Appellee, a wholesale hardware distributor, filed suit against appellant, a hardware retailer, to recover an alleged $4,140.60 indebtedness due on open account. Appellant responded denying liability for that amount and asserting two counterclaims. From an order granting appellee summary judgment in the case-in-chief and dismissing both counterclaims appellant files this appeal.
"Code Ann. 81A-156 (e) provides in part that 'When a motion for summary judgment is made . . . an adverse party may not rest . . . [on] his pleading, but his response . . must set forth specific facts showing that there is a genuine issue for trial. If he does not so respond, summary judgment, if appropriate, shall be entered against him.' (Emphasis supplied).
Appellant admitted through its President and Secretary-Treasurer that it owed appellee $3,021.58. Appellee demonstrated that the difference between that amount admitted and the $4,140.60 appellee sought was equal to the sum of service charges that had accrued on appellant's past due account. Appellant's President further admitted under oath that the account was a year and a half to two years old and that he had examined appellee's invoices reflecting the accrued service charges and was aware that appellant was being billed for them. Appellant has argued no defense on appeal to its liability for the service charges, nor does it appear from the record that any was urged below. ACCordingly, we find no error in the trial court's grant of summary judgment in favor of appellee for the total amount sought.
2. Appellant's first counterclaim.
Appellant alleged in its first Counterclaim that appellee had breached a ContraCt to provide appellant with $10,000 worth of hardware for a special Fall sale. Appellant further alleged that appellee had agreed that the purchase price for said hardware would be payable on an extended Credit basis and that appellee forwarded to appellant several thousand circulars advertising the sale which were printed at appellant's expense but were rendered useless by appellee's failure to provide appellant with the subject merchandise. Appellant sought $4,000 as damages for lost anticipated profits and an additional $2,000 damages for expenses incurred in printing and storing the sale circulars, in hiring extra employees for the sale, and in rearranging merchandise in preparation for the sale.
Reading the evidence in a light most favorable to appellant, the record reflects (i) that appellant decided not to participate in the subject sale and so informed appellee, (ii) that appellee mistakenly shipped several thousand sale circulars to appellant, which appellant stored on its premises for an uncertain period of time before appellee picked them up, (iii) that none of the circulars were distributed by appellant, (iv) that at no time did appellant place an order for the $10,000 worth of sale merChandise from appellee, nor did appellant at any time intend to participate in the Fall sale, and (v) that appellant did hire two additional part-time employees in the Spring of 1977 to assist with "sales."
The record discloses no special contract for the sale of $10,000 worth of hardware to appellant and further discloses no special agreement for extended credit on any sales to appellant. There having been no order or agreement for appellant's purchase of the hardware, appellant could not have reasonably anticipated any profit from the sale thereof. The trial Court was correct, therefore, in granting appellee summary judgment as to appellant's claim for $4,000 in lost anticipated profits.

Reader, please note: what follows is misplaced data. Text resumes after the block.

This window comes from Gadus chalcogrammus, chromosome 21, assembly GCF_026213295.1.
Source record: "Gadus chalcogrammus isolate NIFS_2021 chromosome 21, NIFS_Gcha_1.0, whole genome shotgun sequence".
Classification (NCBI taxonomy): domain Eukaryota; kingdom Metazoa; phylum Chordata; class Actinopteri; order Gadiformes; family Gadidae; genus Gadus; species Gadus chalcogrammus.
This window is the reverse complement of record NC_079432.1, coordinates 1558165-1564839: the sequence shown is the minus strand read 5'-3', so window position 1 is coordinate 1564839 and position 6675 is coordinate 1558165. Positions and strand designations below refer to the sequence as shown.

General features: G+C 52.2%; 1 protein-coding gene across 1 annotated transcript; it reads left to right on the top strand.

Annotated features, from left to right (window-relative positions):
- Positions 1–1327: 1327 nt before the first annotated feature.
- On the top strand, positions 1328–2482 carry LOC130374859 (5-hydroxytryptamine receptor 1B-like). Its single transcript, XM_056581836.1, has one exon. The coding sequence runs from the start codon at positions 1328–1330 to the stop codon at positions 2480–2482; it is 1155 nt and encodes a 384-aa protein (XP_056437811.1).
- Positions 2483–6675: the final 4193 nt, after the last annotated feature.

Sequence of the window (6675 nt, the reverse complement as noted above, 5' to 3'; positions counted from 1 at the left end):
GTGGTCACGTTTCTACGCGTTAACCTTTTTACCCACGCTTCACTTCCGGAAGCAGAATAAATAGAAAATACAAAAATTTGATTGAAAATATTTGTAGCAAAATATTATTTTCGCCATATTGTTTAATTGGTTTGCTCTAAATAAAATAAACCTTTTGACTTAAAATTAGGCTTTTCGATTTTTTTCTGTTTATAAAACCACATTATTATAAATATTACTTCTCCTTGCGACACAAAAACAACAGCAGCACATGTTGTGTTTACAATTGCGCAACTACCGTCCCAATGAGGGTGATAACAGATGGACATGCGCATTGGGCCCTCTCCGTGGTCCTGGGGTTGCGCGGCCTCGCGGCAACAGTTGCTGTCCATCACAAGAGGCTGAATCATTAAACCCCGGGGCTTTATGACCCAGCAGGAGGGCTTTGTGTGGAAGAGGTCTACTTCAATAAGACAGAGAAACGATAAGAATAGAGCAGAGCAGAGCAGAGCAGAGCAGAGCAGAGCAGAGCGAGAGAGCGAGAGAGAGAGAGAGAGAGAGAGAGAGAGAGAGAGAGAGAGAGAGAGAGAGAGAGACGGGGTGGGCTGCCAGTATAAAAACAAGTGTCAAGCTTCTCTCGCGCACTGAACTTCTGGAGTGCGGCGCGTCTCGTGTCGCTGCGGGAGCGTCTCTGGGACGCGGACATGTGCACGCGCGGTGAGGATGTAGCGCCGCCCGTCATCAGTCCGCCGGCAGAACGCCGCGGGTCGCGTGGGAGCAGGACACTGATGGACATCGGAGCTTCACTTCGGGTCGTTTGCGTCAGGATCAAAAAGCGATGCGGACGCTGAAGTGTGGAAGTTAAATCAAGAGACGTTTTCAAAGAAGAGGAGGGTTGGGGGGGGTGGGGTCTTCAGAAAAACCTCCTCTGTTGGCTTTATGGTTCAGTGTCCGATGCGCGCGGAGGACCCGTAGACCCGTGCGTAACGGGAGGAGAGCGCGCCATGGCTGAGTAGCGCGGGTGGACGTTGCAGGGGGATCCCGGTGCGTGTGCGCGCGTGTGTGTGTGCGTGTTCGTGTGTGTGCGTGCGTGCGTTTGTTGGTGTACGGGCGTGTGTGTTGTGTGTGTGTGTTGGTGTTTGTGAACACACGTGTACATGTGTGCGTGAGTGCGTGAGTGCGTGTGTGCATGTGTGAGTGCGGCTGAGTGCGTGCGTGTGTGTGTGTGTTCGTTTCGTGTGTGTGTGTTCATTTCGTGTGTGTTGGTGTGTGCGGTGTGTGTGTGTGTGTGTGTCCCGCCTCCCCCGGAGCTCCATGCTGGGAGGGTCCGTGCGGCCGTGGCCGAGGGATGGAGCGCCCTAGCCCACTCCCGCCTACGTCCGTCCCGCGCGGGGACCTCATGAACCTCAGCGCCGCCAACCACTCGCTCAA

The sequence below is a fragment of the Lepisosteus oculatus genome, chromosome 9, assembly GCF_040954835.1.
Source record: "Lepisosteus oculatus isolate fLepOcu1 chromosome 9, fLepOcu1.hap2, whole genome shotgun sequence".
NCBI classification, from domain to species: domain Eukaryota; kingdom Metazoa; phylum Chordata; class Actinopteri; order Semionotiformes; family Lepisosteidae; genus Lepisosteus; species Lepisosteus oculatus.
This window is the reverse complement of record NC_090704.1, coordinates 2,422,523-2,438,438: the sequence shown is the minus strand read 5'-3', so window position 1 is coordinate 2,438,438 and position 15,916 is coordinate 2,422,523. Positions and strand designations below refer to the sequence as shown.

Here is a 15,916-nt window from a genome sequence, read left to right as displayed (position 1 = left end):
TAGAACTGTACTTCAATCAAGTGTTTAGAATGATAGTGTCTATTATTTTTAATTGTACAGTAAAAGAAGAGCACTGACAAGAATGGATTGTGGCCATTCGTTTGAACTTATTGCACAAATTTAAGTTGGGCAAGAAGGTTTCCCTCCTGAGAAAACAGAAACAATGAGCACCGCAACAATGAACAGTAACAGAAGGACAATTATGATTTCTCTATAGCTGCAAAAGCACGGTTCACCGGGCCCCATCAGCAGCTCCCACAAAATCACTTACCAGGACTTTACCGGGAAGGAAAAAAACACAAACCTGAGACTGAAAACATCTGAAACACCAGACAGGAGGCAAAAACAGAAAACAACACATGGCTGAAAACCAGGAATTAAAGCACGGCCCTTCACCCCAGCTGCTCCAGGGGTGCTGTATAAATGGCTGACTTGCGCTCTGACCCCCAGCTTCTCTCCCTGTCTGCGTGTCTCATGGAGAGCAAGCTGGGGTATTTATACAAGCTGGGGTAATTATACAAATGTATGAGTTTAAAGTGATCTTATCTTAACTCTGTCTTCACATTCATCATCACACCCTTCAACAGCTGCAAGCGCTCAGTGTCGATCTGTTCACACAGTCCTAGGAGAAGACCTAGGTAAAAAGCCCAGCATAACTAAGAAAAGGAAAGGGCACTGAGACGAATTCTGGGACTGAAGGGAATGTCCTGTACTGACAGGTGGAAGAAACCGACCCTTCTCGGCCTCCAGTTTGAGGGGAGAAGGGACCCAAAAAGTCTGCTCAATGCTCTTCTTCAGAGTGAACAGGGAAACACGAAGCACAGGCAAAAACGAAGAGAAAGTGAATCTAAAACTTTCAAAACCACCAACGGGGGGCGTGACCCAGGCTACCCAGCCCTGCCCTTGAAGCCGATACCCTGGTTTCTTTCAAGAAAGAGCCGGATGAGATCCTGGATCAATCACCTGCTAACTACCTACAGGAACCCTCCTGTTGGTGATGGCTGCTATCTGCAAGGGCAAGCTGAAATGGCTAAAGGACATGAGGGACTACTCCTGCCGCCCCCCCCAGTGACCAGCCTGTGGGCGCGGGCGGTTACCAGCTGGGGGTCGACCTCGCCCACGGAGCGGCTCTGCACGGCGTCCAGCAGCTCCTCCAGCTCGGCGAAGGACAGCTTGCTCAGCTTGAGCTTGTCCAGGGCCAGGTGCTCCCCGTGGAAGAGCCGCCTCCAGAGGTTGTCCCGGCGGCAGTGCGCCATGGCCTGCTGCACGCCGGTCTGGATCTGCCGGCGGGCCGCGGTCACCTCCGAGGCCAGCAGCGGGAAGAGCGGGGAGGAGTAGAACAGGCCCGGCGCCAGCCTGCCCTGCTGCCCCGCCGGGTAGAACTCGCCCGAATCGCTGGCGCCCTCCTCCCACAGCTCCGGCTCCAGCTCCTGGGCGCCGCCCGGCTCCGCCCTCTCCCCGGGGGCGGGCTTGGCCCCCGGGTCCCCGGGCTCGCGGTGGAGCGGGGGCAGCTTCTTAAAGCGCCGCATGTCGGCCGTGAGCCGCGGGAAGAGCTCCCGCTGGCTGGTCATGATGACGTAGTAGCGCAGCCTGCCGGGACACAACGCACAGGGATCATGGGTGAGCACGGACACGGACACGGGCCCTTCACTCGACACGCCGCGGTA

A factual issue does exist, however, as to whether appellant gave appellee sufficient notice to halt the shipment of sale circulars to appellant. If appellant did adequately notify appellee of its desire not to receive said circulars, appellant should be entitled to prove such damages as may have flowed from the improper shipment of the circulars. We, therefore, remand this counterclaim to the trial court with instructions to enter partial summary judgment in favor of appellee only as to appellant's claim for $4,000 in lost anticipated profits and remand for further proceedings regarding appellant's remaining $2,000 damage claim.
3. Appellant's second counterclaim.
Appellant alleged in its second counterclaim that in "hiring away" one of appellant's key employees appellee had maliciously interfered with appellant's contractual (employment) relations. "Interference with contractual relations is an intentional tort, and if intentional interference is to be required, it presupposes knowledge of the plaintiff's interests or, at least of facts that would lead a reasonable man to believe in their existence." Piedmont Cotton Mills, Inc. v. H. W. Ivey Const. Co., 109 Ga. App. 876
, 880 (137 SE2d 528
) (1964). From a review of the record we note that appellant has failed to introduce any admissible evidence supporting the necessary allegation that appellee knew of the employment contract with which it allegedly interfered. Contrariwise, appellee has submitted the testimony of the subject employee to the effect that he had never informed any of appellee's agents of the existence of his employment contract with appellant and that to his knowledge appellee was not aware of the contract. Further, the agent of appellee who hired the subject employee testified that prior to and at the time of that hiring he did not know that there existed an employment contract between appellant and the subject employee. In the face of this evidence in support of appellee and in the absence of any admissible evidence in support of this essential element of appellant's cause of action, we find that the trial court properly granted appellee summary judgment regarding appellant's second counterclaim.
Joseph T. Tuggle, for appellee.